[0044] While FIG. 3 is illustrated having bend corners or notches 38, it is within the scope of the present invention to place notches in critical areas of any bracket and/or and running board in an attempt to control the collapsing of the running board assembly.

[0045] FIGS. 10A and 10B illustrate a running board assembly 316 which is of a retractable design. Running board assembly 316 comprises a running board 320 and a pair of retractable brackets 322. Brackets 322 are attached to the structural member of vehicle 10 and to running board 20 by methods known well in the art. Each bracket 322 is comprised of a four-bar linkage which moves running board 320 from an extended position shown in FIG. 10A to a retracted position as shown in FIG. 10B. The retracted position of running board 320 is designed to be inside the plane of the side of vehicle 10 thus allowing side impact directly to vehicle 10. The retraction of running board 320 can be automatically performed by the closing of a door of vehicle 10 or running board 320 can be designed to retract at a specified speed of vehicle 10. While the above designed for a retractable running board is illustrated as a four-bar linkage, it is within the scope of the present invention to utilize other designs for retractable running boards including but not limited to CD drawer designs, folding designs, rotating designs or other designs for retractive running boards.

[0046] The above described embodiments describe running board assemblies which are designed to collapse in order to allow the impact to reach the vehicle and activate the side-impact air bag systems. Another method of not significantly affecting the side-impact air bag systems is to have the impact on the running board assembly transferred directly to the vehicle and/or the side-impact air bag systems. One method of accomplishing this would be to provide a linkage member or a tie bar which is connected between the running board assembly and an accelerometer or the body of the vehicle to provide an adjustable mechanism to set off the air bags upon impact of the running board assembly.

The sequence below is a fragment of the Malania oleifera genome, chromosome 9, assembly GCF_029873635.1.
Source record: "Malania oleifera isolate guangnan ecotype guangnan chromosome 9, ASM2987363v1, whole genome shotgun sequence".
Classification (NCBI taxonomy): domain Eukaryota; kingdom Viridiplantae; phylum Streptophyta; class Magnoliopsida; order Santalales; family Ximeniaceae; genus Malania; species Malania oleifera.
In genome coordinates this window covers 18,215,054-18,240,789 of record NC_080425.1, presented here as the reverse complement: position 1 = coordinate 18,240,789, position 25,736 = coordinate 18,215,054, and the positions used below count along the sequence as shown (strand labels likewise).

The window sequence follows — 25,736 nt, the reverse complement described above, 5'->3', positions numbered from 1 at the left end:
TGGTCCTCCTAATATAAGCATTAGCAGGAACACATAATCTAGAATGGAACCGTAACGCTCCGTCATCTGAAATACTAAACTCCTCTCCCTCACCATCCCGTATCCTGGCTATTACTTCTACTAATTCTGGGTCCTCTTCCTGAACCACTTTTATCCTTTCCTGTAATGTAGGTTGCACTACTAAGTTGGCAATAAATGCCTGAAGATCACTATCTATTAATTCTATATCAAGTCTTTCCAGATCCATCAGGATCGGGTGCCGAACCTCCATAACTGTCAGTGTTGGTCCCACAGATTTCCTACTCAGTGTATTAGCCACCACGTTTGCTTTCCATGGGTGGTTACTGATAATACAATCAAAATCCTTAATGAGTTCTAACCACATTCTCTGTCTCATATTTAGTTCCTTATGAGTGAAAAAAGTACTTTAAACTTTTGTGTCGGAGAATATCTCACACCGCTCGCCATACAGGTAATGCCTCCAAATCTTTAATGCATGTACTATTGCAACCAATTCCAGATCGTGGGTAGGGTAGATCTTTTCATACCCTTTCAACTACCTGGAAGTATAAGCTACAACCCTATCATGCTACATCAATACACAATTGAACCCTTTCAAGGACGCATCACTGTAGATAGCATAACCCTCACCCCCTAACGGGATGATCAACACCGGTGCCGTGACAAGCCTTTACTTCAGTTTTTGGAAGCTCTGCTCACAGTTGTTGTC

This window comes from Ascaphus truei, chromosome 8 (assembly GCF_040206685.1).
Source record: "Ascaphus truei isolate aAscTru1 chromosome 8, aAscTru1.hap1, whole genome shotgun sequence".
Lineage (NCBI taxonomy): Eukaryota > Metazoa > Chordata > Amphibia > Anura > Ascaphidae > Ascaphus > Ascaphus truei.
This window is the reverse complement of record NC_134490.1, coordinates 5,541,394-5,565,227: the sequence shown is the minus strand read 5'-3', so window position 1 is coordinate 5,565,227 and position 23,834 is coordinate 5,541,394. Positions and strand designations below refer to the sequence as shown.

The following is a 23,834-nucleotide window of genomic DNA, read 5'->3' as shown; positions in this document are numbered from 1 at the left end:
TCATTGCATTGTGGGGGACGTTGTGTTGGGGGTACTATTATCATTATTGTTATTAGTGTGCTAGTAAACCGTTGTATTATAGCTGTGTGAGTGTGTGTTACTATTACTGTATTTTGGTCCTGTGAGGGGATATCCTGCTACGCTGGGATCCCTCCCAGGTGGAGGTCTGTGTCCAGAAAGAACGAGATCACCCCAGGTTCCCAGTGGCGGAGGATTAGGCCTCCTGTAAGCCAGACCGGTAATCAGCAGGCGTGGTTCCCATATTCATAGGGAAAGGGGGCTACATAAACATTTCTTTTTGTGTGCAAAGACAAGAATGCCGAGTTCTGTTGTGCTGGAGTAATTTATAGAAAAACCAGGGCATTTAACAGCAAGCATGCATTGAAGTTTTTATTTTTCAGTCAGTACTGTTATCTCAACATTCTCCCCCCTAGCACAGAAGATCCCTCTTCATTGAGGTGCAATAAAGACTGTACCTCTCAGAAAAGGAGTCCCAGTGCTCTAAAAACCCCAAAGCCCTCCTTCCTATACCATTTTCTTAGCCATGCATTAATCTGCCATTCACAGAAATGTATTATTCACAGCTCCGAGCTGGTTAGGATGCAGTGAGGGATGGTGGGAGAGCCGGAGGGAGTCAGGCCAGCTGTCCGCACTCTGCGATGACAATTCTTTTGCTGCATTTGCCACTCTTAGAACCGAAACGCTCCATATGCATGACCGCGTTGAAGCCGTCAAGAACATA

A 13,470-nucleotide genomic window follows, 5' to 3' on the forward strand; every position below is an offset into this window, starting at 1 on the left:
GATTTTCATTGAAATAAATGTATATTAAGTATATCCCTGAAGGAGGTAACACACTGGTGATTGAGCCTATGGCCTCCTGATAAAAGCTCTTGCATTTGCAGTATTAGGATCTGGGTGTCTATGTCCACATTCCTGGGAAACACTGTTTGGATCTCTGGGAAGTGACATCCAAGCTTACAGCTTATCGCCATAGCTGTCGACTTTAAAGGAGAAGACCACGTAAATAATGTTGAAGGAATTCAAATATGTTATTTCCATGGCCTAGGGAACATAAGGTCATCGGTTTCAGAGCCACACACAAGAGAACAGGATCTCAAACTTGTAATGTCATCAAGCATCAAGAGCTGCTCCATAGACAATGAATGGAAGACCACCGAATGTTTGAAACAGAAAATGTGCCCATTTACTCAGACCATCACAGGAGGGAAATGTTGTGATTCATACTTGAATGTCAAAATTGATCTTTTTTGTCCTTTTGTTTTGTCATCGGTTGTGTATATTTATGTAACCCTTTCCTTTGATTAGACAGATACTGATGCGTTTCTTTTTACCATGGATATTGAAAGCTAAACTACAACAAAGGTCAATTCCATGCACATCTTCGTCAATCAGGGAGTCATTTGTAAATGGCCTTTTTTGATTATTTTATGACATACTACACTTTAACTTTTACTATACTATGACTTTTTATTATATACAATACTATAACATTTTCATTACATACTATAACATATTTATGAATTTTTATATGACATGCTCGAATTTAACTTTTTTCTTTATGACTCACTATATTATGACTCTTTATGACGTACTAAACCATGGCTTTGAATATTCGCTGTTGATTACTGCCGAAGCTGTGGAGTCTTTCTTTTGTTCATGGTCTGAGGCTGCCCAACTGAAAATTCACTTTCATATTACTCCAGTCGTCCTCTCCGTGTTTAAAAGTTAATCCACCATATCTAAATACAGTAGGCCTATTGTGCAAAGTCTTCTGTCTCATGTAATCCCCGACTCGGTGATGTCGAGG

[0047] Another method of transferring the impact of the running board assembly to the vehicle would be to attach the running board assembly directly to the frame or unibody of the vehicle. By attaching the running board assembly directly to the frame or unibody, the rigidity of the system will send the shock wave of the impact directly to the vehicle to trigger the air bag sensor immediately. In addition to attaching the running board assembly directly to the vehicle's frame or unibody, the running board assembly can be strengthened so that it will absorb very little energy and thus more effectively transfer the shock wave of the impact to the vehicle. This strengthened running board can also be utilized effectively when the running board assembly is not attached directly to a frame or unibody of a vehicle.

[0048] Finally, the concept of controlling the collapse of the running board in response to a side impact can be applied to running board systems which do not utilize any brackets. In these systems, the running board is attached directly to the side structure of the vehicle.

[0049] The description of the invention is merely exemplary in nature and, thus, variations that do not depart from the gist of the invention are intended to be within the scope of the invention. Such variations are not to be regarded as a departure from the spirit and scope of the invention.